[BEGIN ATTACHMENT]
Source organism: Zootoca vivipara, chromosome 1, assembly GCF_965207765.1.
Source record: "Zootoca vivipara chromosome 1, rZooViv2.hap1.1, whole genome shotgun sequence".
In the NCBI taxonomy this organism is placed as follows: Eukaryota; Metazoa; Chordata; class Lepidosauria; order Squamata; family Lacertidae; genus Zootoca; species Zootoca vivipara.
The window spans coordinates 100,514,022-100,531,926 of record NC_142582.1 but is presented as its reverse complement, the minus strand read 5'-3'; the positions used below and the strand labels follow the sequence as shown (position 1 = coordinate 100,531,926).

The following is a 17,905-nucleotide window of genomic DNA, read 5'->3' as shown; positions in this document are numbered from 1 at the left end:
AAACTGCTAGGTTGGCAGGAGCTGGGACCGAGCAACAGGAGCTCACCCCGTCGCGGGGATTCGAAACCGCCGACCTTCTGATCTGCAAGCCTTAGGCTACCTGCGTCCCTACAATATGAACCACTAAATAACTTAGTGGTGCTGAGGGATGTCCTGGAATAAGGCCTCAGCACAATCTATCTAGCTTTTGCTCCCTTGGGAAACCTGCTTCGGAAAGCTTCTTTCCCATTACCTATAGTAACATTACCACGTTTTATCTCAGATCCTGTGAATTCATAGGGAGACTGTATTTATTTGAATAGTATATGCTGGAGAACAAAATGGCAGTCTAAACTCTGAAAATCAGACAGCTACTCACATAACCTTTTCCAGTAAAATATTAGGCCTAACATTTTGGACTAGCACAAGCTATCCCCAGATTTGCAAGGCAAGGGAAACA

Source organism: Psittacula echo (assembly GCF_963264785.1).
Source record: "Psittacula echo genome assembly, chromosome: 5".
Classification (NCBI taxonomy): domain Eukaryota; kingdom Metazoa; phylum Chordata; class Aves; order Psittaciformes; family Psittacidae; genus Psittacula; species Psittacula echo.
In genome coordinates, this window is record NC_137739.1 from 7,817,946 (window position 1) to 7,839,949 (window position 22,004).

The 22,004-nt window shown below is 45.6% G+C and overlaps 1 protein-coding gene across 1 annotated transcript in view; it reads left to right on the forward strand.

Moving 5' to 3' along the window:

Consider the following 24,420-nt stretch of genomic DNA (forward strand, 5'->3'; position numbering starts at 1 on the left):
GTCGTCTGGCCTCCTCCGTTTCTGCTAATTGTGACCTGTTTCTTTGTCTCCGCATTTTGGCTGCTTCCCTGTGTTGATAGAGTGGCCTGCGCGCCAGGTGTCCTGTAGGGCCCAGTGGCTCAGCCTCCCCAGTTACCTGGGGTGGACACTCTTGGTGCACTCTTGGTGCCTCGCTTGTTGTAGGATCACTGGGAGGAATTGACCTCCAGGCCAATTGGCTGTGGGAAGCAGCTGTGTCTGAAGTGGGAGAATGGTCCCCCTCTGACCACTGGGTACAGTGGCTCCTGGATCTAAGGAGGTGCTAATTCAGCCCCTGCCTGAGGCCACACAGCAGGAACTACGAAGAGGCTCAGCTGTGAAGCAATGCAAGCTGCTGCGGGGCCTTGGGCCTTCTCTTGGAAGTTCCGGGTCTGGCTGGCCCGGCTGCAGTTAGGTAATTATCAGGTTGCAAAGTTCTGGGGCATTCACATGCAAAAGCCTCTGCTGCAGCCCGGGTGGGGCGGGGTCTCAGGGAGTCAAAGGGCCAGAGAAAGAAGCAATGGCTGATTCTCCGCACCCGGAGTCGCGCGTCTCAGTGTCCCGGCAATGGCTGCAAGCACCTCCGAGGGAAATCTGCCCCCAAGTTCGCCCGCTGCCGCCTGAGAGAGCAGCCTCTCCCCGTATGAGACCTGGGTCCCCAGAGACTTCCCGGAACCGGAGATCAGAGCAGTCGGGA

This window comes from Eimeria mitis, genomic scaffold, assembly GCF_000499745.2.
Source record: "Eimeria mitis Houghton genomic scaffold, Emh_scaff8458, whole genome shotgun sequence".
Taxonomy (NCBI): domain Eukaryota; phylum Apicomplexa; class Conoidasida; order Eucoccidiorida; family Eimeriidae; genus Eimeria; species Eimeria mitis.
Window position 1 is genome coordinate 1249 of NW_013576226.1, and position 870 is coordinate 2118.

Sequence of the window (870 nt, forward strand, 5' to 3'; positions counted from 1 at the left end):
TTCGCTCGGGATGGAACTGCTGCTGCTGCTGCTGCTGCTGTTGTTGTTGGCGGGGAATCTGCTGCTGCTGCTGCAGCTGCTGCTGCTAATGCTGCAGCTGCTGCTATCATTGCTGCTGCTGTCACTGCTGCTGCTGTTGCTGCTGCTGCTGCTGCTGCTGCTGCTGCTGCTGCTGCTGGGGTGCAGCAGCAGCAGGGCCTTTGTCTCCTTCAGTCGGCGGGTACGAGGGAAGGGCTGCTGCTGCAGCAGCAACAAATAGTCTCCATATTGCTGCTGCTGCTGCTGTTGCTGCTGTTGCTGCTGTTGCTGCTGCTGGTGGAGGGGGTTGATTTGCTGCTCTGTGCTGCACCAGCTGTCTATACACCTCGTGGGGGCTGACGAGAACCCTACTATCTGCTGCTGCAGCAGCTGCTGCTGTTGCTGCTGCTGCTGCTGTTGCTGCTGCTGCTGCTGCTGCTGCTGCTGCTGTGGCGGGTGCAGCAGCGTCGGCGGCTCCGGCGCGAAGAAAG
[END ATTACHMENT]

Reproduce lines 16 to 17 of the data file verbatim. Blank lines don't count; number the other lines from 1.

Source record: "Eimeria mitis Houghton genomic scaffold, Emh_scaff8458, whole genome shotgun sequence".
Taxonomy (NCBI): domain Eukaryota; phylum Apicomplexa; class Conoidasida; order Eucoccidiorida; family Eimeriidae; genus Eimeria; species Eimeria mitis.